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Design and Energy Requirements for Future Marketing Activities of Gaseous Hydrogen Fuel for Fuel Cell Vehicles


Research Report

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Suggested Citation:
Contadini, José F., Claudia V. Diniz, Daniel Sperling, Robert M. Moore (2000) Design and Energy Requirements for Future Marketing Activities of Gaseous Hydrogen Fuel for Fuel Cell Vehicles. Institute of Transportation Studies, University of California, Davis, Research Report UCD-ITS-RR-00-17

Presented at the Second International Symposium on Technological and Environmental Topics in Transports, Milan, Italy, October 26 - 27, 2000

Rapid improvements in fuel cell technology are bringing fuel cell vehicles closer to commercialization. Air quality and climate change have been principal motivations for developing fuel cell vehicles, but air quality and greenhouse gas impacts can vary greatly depending upon the performance and design characteristics of the fuel supply system. The energy requirement of each possible fuel supply configuration is one of the basic parameters required to calculate the future emissions of the criteria pollutants and the greenhouse gases.

In this paper, we analyze the energy attributes of a hydrogen fuel supply system for fuel cell vehicles. We examine several pathways, focusing on the upstream part of the system. We use a component model of the Fuel Upstream Energy and Emissions Model (FUEEM) being developed at UC Davis using MatLab/Simulink software. To handle uncertainty in future technology attributes and system designs, as well as unreliability of some data, FUEEM uses probabilistic functions and relies on an international expert advisory panel to establish the major inputs. The statistical attributes of the Monte Carlo technique such as Latin hypercube sampling and rank order correlations among variables are handled in the component model using @Risk software.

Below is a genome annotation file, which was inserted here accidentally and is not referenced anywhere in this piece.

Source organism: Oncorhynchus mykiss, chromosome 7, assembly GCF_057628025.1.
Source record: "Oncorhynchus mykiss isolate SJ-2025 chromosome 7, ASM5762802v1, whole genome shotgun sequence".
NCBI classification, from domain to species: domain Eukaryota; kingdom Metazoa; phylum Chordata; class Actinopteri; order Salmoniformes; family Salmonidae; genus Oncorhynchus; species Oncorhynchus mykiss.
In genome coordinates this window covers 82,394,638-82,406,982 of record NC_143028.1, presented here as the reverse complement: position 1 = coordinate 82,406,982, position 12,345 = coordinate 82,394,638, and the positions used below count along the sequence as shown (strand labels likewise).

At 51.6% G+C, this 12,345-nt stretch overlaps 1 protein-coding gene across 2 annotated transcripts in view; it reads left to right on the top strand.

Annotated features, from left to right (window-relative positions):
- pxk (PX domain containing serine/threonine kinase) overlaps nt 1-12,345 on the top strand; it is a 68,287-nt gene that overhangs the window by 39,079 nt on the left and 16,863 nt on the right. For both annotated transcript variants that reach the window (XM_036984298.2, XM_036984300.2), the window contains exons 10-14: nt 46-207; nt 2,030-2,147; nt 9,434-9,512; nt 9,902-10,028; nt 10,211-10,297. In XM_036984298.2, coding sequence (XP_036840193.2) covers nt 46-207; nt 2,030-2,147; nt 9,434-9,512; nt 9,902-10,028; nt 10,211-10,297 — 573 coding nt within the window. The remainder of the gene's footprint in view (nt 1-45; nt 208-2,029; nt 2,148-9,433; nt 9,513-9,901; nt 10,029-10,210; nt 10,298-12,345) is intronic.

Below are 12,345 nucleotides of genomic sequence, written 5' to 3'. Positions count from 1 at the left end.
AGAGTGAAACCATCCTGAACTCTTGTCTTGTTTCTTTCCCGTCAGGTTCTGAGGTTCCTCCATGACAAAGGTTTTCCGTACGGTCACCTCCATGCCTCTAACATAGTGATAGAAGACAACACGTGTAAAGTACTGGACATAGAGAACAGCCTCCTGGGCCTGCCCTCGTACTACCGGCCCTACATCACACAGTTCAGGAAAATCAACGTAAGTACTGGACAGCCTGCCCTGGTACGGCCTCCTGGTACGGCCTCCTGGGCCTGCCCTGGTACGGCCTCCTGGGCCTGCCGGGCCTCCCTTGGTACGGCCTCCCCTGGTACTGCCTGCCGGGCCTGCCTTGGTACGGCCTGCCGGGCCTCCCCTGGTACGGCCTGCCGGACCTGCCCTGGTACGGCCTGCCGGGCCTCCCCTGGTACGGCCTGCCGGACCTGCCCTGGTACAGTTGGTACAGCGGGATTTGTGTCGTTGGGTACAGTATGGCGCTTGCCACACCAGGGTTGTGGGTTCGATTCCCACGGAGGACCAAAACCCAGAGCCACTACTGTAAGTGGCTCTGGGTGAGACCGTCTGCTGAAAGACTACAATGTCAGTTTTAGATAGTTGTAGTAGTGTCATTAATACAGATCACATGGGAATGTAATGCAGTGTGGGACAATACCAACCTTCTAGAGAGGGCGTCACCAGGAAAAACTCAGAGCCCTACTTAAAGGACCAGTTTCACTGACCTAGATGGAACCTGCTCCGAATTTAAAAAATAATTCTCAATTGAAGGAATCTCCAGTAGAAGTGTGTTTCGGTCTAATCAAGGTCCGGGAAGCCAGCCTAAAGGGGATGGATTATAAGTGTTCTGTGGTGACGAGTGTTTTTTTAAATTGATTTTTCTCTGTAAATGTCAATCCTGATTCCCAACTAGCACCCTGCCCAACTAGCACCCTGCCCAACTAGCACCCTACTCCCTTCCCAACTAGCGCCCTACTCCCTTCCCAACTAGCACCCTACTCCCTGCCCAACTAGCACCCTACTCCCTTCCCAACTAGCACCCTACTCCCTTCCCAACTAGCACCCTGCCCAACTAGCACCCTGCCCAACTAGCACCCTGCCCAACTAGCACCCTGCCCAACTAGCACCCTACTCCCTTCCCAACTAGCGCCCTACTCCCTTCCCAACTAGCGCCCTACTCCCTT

We present results for alternative gaseous hydrogen fuel supply systems. We analyze high-pressure bulk storage vessels, transmission pipelines, local distribution pipelines and fuel stations, and present energy requirements for hydrogen compression by electric motors, natural gas reciprocating engines, and different pipelines lengths and pressures. Hydrogen losses (fugitive, venting, etc.) are considered in terms of energy loss. Local emissions associated with the use of natural gas engines are calculated too. The results are obtained in terms of probabilistic curves, which are very rich information for decision-making, showing maxinium, minimum, mode, and mean values, along with the probability of each single value within the range.